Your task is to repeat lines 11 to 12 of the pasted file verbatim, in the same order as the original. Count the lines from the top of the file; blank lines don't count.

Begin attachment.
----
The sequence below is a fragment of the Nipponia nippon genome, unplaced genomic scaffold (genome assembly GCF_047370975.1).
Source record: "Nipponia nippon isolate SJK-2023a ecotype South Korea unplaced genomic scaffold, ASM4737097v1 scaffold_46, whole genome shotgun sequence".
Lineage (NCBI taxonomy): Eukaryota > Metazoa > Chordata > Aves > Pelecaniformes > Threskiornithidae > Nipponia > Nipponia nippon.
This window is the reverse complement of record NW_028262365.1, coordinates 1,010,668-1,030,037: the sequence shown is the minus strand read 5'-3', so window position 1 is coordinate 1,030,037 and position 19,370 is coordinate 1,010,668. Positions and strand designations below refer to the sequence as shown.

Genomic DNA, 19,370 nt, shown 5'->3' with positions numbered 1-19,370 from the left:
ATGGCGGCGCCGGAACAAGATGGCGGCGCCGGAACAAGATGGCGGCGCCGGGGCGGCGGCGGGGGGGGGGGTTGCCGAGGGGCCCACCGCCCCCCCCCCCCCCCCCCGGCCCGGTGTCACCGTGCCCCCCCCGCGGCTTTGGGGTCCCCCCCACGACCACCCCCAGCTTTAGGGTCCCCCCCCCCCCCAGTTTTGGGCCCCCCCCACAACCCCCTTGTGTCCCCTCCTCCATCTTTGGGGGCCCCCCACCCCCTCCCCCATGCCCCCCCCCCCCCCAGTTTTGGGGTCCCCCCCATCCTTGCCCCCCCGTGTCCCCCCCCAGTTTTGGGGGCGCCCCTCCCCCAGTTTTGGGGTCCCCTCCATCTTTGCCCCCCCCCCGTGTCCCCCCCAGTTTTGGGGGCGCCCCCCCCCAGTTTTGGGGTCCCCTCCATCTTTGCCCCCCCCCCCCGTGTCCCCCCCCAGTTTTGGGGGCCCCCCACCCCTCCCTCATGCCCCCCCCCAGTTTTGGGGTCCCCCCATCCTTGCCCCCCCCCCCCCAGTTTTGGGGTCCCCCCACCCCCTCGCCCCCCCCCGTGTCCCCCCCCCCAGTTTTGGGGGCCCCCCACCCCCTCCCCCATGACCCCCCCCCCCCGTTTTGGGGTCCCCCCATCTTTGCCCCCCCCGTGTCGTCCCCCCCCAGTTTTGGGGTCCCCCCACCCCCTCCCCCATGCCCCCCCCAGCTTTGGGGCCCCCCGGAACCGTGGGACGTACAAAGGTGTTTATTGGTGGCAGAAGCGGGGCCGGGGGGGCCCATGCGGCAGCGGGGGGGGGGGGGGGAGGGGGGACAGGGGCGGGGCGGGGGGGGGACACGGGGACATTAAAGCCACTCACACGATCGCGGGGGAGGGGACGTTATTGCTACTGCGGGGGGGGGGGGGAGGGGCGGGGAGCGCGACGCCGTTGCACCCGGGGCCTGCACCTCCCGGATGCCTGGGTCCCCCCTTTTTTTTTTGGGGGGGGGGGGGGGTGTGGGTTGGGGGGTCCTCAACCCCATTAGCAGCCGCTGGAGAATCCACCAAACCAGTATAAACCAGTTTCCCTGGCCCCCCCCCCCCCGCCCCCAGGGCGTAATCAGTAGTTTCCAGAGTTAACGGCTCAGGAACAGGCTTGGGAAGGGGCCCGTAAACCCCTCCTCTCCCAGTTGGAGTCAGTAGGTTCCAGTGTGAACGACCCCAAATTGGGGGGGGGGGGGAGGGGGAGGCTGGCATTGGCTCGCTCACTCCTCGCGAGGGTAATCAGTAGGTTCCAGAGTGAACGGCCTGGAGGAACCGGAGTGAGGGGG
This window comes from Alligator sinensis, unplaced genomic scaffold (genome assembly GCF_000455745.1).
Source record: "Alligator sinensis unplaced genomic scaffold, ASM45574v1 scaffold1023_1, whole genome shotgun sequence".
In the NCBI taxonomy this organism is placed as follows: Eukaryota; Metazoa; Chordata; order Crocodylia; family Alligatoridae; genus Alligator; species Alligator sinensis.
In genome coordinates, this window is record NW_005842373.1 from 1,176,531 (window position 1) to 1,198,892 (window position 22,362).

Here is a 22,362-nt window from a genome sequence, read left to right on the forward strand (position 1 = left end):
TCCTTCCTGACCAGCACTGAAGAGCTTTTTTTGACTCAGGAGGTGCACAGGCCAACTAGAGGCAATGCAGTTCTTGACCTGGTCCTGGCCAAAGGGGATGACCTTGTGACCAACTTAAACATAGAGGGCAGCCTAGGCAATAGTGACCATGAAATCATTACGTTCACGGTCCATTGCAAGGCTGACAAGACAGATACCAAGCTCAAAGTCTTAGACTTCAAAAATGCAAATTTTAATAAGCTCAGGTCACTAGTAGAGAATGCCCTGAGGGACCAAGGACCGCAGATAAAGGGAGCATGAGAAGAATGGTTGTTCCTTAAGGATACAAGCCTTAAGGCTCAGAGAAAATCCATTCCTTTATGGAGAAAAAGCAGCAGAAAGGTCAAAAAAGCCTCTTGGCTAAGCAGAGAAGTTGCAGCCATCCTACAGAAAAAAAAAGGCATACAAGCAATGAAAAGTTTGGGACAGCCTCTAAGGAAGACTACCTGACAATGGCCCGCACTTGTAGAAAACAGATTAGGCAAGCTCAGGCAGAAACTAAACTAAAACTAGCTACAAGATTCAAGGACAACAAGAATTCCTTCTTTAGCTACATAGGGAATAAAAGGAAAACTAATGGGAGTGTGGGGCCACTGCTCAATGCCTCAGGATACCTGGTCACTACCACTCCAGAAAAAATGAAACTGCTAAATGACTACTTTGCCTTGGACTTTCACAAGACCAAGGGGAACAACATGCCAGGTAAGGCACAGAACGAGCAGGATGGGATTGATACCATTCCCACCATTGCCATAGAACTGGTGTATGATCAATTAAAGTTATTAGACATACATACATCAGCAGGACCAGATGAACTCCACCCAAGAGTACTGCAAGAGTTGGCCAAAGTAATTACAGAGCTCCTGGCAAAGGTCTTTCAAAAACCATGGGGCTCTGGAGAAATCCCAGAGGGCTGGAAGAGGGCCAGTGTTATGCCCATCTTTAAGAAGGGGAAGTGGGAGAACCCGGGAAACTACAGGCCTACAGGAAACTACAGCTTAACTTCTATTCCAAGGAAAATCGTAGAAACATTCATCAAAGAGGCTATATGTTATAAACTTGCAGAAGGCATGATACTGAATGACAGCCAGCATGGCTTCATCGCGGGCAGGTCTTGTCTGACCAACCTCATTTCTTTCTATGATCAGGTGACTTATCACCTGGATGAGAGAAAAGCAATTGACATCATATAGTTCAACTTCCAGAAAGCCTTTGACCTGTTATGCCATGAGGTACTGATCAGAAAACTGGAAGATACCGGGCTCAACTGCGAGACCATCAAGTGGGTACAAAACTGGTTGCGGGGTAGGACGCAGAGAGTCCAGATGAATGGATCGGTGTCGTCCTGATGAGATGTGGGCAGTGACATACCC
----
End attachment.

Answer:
Here is a 22,362-nt window from a genome sequence, read left to right on the forward strand (position 1 = left end):
TCCTTCCTGACCAGCACTGAAGAGCTTTTTTTGACTCAGGAGGTGCACAGGCCAACTAGAGGCAATGCAGTTCTTGACCTGGTCCTGGCCAAAGGGGATGACCTTGTGACCAACTTAAACATAGAGGGCAGCCTAGGCAATAGTGACCATGAAATCATTACGTTCACGGTCCATTGCAAGGCTGACAAGACAGATACCAAGCTCAAAGTCTTAGACTTCAAAAATGCAAATTTTAATAAGCTCAGGTCACTAGTAGAGAATGCCCTGAGGGACCAAGGACCGCAGATAAAGGGAGCATGAGAAGAATGGTTGTTCCTTAAGGATACAAGCCTTAAGGCTCAGAGAAAATCCATTCCTTTATGGAGAAAAAGCAGCAGAAAGGTCAAAAAAGCCTCTTGGCTAAGCAGAGAAGTTGCAGCCATCCTACAGAAAAAAAAAGGCATACAAGCAATGAAAAGTTTGGGACAGCCTCTAAGGAAGACTACCTGACAATGGCCCGCACTTGTAGAAAACAGATTAGGCAAGCTCAGGCAGAAACTAAACTAAAACTAGCTACAAGATTCAAGGACAACAAGAATTCCTTCTTTAGCTACATAGGGAATAAAAGGAAAACTAATGGGAGTGTGGGGCCACTGCTCAATGCCTCAGGATACCTGGTCACTACCACTCCAGAAAAAATGAAACTGCTAAATGACTACTTTGCCTTGGACTTTCACAAGACCAAGGGGAACAACATGCCAGGTAAGGCACAGAACGAGCAGGATGGGATTGATACCATTCCCACCATTGCCATAGAACTGGTGTATGATCAATTAAAGTTATTAGACATACATACATCAGCAGGACCAGATGAACTCCACCCAAGAGTACTGCAAGAGTTGGCCAAAGTAATTACAGAGCTCCTGGCAAAGGTCTTTCAAAAACCATGGGGCTCTGGAGAAATCCCAGAGGGCTGGAAGAGGGCCAGTGTTATGCCCATCTTTAAGAAGGGGAAGTGGGAGAACCCGGGAAACTACAGGCCTACAGGAAACTACAGCTTAACTTCTATTCCAAGGAAAATCGTAGAAACATTCATCAAAGAGGCTATATGTTATAAACTTGCAGAAGGCATGATACTGAATGACAGCCAGCATGGCTTCATCGCGGGCAGGTCTTGTCTGACCAACCTCATTTCTTTCTATGATCAGGTGACTTATCACCTGGATGAGAGAAAAGCAATTGACATCATATAGTTCAACTTCCAGAAAGCCTTTGACCTGTTATGCCATGAGGTACTGATCAGAAAACTGGAAGATACCGGGCTCAACTGCGAGACCATCAAGTGGGTACAAAACTGGTTGCGGGGTAGGACGCAGAGAGTCCAGATGAATGGATCGGTGTCGTCCTGATGAGATGTGGGCAGTGACATACCC